Manmarziyaan, Anurag Kashyap’s most emotionally resonant movie yet, injects considerable vim and wit into the most conservative and predictable of sub-genres: the love triangle. With Kanika Dhillon’s story, screenplay and dialogue, Manmarziyaan spends 157 minutes running in the opposite direction from its standard-issue plot (a woman must choose between two suitors, one feckless, the other dependable husband material). The emotions are raw and persuasive, the characters flesh-and-blood and sexy, the situations stripped of cutesiness and fakery. The flabbiness and reptition that result from the attempt to recast the template, therefore, are par for the course.
The opening moments sets up the hustle of passion and the bustle of relationships. Vicky (Vicky Kaushal), part-time disc jockey and full-time romantic, leaps across the terraces of interlocked buildings in Amritsar to meet his lover Rumi (Taapsee Pannu) in her home. This is no tremulous romance between innocents exchanging letters and glances in a back alley, but a passionate affair conducted in the open that involves both “pyaar” and “fyaar”, love and lust. As the track Grey Wala Shade plays in the background, Vicky and Rumi snuggle in the bedroom – with the family members on the floor below squabbling over Vicky’s presence.
Under pressure from the grown-ups, Rumi begs Vicky to formalise the fun. Vicky has what he believes is a cool hair-cut and a tendency to wear his t-shirts inside out, but although he loves Rumi more than he does himself, he doesn’t want to put a ring on it. When confronted by Rumi’s family, his cockiness is deflated and his swagger gets straightened out.
Is he a commitment-phobe, a flake or a maverick? Manmarziyaan doesn’t judge Vicky, who is beautifully played by Vicky Kaushal. Vicky knows what Rumi refuses to see – that love is better than marriage – and the movie leaves it at that.
Fed up with Vicky’s wavering, Rumi provokes to conquer. I will marry the next man produced before me, she declares. This turns out to be Robbie (Abhishek Bachchan), a correct and polite banker from London who is bride-shopping in Amritsar. Rumi’s challenge to Vicky rattles the young man, but unfortunately for them, Robbie has fallen for Rumi too, and isn’t going to give up without a fight.
It sounds familiar. There are strains of Sense and Sensibility, which suggests that the one who abandons the woman in health isn’t going to be around for her in sickness. The Jane Austen novel has already influenced a host of Indian films, including Woh Saat Din (1983) and its loose remake, Hum Dil De Chuke Hai Sanam (1999). There are also echoes of Anurag Kashyap’s Dev.D (2009), with the genders reversed, in the Punjabi setting, the musical-like tendency to supplement situations with songs, and the soul-destroying anguish that results from being forced to settle for second-best.
But even as it acknowledges its inspirations, Manmarziyaan strikes out in decidedly different directions. The movie is dedicated to the writer Amrita Pritam, and it tries to capture the under-explored turbulence of modern romance. The dialogue is conversational without reaching for grand rhetoric, and some lines have a crackle that endures.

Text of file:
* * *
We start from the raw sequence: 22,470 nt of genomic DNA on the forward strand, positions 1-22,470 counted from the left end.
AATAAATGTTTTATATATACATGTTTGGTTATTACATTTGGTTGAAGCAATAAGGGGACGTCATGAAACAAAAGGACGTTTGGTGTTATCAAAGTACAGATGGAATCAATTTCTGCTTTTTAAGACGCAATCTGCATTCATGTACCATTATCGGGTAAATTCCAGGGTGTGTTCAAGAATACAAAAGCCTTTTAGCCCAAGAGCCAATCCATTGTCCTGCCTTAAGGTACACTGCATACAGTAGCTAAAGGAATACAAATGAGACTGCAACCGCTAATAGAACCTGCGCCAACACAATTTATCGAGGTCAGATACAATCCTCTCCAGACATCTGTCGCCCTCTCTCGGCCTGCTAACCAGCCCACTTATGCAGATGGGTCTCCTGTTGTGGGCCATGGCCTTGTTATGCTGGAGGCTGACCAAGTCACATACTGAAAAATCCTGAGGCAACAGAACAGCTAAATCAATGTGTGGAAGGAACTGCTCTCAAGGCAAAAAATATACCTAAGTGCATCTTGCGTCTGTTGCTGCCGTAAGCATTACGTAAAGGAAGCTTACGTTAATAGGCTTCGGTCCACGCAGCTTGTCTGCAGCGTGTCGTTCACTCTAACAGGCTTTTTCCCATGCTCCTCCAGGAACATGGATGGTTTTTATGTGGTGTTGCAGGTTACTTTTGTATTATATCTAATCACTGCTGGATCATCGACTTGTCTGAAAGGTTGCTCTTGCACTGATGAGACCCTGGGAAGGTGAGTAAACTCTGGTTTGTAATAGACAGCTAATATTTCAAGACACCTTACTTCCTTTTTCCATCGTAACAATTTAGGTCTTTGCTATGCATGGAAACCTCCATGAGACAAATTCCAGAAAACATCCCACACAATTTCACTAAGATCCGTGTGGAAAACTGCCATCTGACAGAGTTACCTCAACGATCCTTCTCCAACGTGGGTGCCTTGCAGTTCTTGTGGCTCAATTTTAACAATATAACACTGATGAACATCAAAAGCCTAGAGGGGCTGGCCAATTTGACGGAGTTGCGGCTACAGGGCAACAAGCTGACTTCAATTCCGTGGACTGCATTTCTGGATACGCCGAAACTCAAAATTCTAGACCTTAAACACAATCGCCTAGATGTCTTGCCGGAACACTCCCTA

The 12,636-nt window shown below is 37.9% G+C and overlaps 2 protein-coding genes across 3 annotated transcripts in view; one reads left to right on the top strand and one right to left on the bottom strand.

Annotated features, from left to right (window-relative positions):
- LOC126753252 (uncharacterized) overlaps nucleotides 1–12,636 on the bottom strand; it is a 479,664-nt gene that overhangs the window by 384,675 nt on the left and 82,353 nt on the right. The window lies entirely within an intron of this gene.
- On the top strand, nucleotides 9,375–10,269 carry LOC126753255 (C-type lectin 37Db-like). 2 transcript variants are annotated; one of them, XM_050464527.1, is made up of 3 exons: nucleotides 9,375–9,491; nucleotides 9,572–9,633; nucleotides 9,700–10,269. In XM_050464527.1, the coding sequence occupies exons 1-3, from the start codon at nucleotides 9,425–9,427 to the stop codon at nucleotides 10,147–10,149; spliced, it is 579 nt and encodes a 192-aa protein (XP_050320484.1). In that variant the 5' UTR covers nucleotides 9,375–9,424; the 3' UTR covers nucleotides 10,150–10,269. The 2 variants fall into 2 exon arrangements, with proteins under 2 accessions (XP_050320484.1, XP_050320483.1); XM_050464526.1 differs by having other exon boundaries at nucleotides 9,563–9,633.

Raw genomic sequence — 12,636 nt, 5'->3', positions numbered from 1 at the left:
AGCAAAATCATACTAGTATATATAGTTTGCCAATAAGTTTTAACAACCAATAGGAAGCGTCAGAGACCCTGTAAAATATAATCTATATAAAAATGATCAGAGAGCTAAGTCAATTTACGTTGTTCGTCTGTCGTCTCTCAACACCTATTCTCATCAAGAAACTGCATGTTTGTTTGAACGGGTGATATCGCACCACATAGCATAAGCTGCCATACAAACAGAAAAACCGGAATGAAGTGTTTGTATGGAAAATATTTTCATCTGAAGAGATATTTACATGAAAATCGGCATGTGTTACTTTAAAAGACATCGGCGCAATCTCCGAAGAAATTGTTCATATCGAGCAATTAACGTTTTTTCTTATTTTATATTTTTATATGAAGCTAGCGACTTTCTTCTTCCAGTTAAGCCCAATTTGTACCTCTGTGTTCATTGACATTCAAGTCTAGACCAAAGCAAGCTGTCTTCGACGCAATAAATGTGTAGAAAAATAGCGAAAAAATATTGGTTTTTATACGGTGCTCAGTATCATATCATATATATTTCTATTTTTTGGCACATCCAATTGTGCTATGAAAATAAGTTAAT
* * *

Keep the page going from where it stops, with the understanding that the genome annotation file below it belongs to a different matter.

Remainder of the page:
“Are you ready for marriage?” Robbie asks Rumi, and the question looms over her horizon with a vastness that she will find hard to combat. Robbie is the king of passive-aggressive decency, accommodating the messiness that swirls around Rumi and Vicky at all times. Abhishek Bachchan does a fine job of conveying Robbie’s hidden angst, which bubbles underneath in contrast to Rumi’s wear-it-on the-sleeve and shout-from-the-rooftops vibrancy.
And yet, even though there are moments when Rumi appears to be taking Robbie for granted, she is no selfish tease. A coming-of-age narrative is folded into this unconventional rom-com, one that gives Rumi the wisdom to observe, “My love hasn’t ended and my marriage hasn’t begun.”
Taapsee Pannu is terrific as Rumi, giving no quarter to herself or anybody else in her journey. Rumi goes to extreme lengths to steady her loudly beating heart, and Pannu’s pitch-perfect performance gives us a heroine who is all too human in her ambivalence. Rumi makes choices that seem to be her own, rather than imposed, even when they are not radical as hoped. Taapsee Pannu has everything to do with how Rumi turns out.
The rumpus in Amritsar often matches Rumi’s energy levels in welcome ways, blowing away the smell of mothballs that clings to the cliche of the love triangle. The editing (by Aarti Bajaj) and camerawork (by Sylvester Fonseca) create a sense of urgency and immediacy, but the padding in some places throttles the narrative. Dialogue is overlaid on song and song on dialogue as Rumi careens between Vicky and Robbie, but the tracks often repeat what has already been conveyed. Several scenes exist only so that the numerous songs, composed by Amit Trivedi and written by Shelee, can be stuffed into the narrative.
Manmarziyaan lacks economy in crucial places. In Rajiv Menon’s Tamil-language Kandukondain Kandukondain (2000), which is also based on Sense and Sensibility, a single extended sequence marvellously conveys a change of heart. Bala has watched Meenakshi, whom he adores, crash and burn in love, but he keeps his distance. When Meenakshi tells Bala that she has finally exorcised her former lover from her soul and has chosen Bala, he initially reacts with anger before melting into her arms.
Kashyap’s movie takes far too many scenes to achieve a similar effect. The ambition to create a romcom with depth is actually realised in a rare quiet and lovely sequence, in which a woman and a man take a long walk and assess the things that people have to do to be with each other. The vim and the wit of other parts of the film are missing here, but they are not actually missed.